Unclear USB4 specs of 7840U version (PCIe 3 or 4)

Hello,

I cannot find specifics on the USB4 ports on the AMD Framework 13 Laptops. Yes, they support Display Port. The CPU supports 2x 40Gbps USB. Apparently some of you use eGPUs, so there should be some PCIe over USB support as well.

Do the USB4 ports support PCIe 3.0 x 4, or PCIe 4.0 x 4?
Does anybody know?

Thanks in advance.

Is there really much point to pcie 4 if the bandwidth is limited to less than full pcie3x4 anyway?

Currently no CPU supports PCIe 4.0 over USB4 as PCIe 4.0 support was a recent addition to the USB4 so. So it is limited to PCIe 3.0

Thanks for the info! I think they should add that info to their specs. It will only get more confusing in the future when CPUs do start to support it.

That is not really relevant in this context.

USB4 (as TB3 before) transfers PCIe packets encapsulated into USB4 packets. At this point they have no lanes or anything. The lower layers of the PCIe protocol that concern themselves with the connection speed and lanes are simply stripped away and only the more abstract PCIe packets are used by USB4/TB.
The notion of PCIe x4 Gen 3 for TB controllers comes from the external Intel TB controllers that were simply connected by a regular PCIe connection. Once these controllers are part of the CPU they might not even be attached via classic PCIe lanes. That could have all been simplified and they could just be limited to some total throughput of PCIe bandwidth as there does not need to be a generic PCIe connection between 2 parts of the same silicon die.

Intel’s device-side TB3 controllers so far have all been x4 Gen 3, so no matter what PCIe bandwidth the host has, the upper limit was that x4 Gen 3 bandwidth. Paired with USB4 overheads and the overhead of the subset of PCIe that previous TB/USB4 could tunnel you end up at the ~3.1 GiB/s of bandwidth that have been possible for a while with the Titan Ridge generation of TB3 controllers. Older Alpine Ridge controllers apparently had additional bottlenecks limiting them to ~2.6 GiB/s of actually usable bandwidth, below what PCIe x4 Gen 3 could have achieved.

But we know from reviews / measurements with the new ASM2464PD controllers or multiple TB/USB4 PCIe devices, that starting with 12th gen CPUs, Intel’s integrated USB4 controllers have access to at least enough PCIe bandwidth to saturate the entire 40G USB4 link (the 3.8 GiB/s often quoted for the ASM2464PD. This is also what you get when you apply all the known overheads for PCIe to the total 40G of USB4 bandwidths).
We have seen confirmation, of that bandwidth also being available on AMD’s USB4 implementation.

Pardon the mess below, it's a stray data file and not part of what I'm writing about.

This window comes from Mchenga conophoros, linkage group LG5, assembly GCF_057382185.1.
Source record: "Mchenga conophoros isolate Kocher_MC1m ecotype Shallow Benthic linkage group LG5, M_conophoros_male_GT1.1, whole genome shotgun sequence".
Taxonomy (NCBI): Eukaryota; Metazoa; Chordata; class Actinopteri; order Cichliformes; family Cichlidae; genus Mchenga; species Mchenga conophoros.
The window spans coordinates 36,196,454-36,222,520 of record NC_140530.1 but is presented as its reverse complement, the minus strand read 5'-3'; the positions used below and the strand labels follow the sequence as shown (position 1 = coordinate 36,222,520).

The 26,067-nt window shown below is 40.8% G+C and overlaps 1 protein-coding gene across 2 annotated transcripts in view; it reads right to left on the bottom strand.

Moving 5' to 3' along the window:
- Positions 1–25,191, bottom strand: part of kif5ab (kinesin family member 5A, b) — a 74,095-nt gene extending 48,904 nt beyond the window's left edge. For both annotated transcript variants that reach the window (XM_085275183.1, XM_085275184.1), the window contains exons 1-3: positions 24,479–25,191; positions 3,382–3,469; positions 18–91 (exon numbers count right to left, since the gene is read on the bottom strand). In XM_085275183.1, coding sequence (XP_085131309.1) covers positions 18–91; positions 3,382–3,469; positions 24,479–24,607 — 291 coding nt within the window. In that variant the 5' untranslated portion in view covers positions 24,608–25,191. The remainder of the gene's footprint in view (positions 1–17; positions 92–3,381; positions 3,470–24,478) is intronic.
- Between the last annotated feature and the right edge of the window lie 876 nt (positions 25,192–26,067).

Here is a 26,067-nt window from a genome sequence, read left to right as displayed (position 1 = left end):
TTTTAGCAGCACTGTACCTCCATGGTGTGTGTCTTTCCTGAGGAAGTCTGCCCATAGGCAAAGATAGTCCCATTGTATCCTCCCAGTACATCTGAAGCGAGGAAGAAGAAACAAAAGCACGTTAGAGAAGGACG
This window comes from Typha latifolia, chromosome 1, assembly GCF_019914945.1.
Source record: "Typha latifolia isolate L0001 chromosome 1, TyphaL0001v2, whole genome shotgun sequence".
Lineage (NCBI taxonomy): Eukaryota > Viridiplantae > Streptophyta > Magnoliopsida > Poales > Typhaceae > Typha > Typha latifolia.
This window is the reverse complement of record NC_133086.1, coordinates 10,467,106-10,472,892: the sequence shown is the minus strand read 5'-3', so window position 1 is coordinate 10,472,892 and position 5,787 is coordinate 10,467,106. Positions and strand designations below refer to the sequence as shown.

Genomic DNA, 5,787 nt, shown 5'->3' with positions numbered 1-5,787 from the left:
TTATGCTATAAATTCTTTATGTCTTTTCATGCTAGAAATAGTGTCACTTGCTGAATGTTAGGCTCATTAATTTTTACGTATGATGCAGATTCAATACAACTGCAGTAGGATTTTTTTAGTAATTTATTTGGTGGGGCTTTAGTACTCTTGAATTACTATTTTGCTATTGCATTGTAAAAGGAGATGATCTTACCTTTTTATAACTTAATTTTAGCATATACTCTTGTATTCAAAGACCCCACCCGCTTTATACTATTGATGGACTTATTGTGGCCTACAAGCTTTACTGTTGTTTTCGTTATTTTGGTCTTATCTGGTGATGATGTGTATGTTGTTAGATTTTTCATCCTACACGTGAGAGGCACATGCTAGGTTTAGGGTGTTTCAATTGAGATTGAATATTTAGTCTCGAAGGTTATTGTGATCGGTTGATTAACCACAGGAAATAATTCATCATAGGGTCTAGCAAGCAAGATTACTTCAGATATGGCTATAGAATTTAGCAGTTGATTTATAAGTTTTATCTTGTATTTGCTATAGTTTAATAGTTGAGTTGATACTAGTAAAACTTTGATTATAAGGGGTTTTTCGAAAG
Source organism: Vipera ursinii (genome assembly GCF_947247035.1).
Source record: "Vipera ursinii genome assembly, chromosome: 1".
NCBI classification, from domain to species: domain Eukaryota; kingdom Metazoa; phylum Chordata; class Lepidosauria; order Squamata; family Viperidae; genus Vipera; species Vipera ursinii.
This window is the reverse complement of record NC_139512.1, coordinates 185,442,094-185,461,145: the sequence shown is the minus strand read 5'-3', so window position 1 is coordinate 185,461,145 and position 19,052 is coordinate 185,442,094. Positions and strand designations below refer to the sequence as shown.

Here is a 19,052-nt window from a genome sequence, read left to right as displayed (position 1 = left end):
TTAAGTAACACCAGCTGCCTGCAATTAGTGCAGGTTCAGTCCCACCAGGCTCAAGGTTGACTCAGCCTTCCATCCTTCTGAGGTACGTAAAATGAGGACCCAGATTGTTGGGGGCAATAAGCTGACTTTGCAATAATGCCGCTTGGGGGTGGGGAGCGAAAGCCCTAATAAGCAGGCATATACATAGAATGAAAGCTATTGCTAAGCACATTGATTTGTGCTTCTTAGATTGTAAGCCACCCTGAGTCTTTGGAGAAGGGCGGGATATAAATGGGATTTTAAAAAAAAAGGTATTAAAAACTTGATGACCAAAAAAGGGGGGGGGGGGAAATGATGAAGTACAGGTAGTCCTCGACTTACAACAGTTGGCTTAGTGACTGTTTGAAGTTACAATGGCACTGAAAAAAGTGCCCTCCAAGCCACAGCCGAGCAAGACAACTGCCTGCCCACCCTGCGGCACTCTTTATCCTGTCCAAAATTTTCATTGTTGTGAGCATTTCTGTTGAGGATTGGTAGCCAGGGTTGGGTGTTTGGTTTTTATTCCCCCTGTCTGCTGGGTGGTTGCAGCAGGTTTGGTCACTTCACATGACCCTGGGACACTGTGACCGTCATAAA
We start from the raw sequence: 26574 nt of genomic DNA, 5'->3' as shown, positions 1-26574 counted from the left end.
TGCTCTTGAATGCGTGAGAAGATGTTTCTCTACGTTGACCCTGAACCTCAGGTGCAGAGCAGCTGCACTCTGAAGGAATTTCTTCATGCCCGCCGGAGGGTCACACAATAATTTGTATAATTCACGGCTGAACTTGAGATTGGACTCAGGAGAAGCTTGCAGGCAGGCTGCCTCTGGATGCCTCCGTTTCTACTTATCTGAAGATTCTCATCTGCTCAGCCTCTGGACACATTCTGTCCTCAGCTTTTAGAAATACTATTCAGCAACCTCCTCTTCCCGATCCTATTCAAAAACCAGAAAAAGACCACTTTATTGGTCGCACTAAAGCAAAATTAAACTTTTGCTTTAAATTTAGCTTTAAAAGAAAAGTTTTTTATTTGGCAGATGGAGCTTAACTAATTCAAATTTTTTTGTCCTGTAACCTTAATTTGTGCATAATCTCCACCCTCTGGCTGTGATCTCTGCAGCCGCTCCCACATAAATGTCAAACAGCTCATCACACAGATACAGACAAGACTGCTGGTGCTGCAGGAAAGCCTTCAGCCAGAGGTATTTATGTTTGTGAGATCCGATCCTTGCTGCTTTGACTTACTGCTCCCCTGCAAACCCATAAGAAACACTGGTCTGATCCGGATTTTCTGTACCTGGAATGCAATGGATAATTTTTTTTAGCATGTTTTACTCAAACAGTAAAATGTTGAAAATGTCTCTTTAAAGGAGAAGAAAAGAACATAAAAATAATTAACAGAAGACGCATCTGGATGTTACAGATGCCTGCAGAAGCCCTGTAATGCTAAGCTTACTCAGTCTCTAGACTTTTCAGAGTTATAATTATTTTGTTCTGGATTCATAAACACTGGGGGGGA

So far, I have seen nobody test the limits of that PCIe bandwidth (like 4 TB/USB4 NVMe drives on an FW13 12th gen or newer for total bandwidth measurements across all 4 ports simultaneously and maybe even including the native M.2 PCIe port), so we do not know how much more PCIe bandwidth than necessary to saturate one 40G USB4 link any of those implementations have.

PCIe x4 Gen 4 only comes into play again, when you need to convert the tunneled PCIe packets into a physical PCIe connection again in order to connect a regular PCIe device, like an M.2 NVMe SSD to the USB4 controller. But another manufacturer could be able to achieve exactly the same amount of PCIe bandwidth by using a x8 Gen 3 PCIe port. None of that should really matter to the USB4 host. It is even a question of whether you could trust say lspci or HWInfos reports on PCIe connections for sth. that is only virtual like what is transferred through a USB4 connection until it is reconstructed back into a real PCIe connection again.
And I still do not know whether it is even important for the PCIe protocol that the host accurately knows or can control which PCIe configuration is made between a PCIe bridge and attached devices. That information might also be entirely unreliable or irrelevant to it working.
I.e. when you see that a ASM2464PD controller shows up as having a x2 Gen 4 connection, does that actually mean that is what it has to the attached SSD? Or is that just what some software guesses based on the roughly available PCIe bandwidth or because PCIe drivers are expected to have this information, but it might be entirely fake.

Edit:
But you are right, no one right now is giving specific numbers for this. Intel is still the most specific, but all they’ll say is “3 GiB/s is the minimum guaranteed PCIe bandwidth across all USB4 ports”, which we know to be far from the maximum they can already achieve. It is just that the relevant numbers are in GiB/s (or GBit/s) not Lanes or such.

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Thank you for the info! I did not know that it worked like that.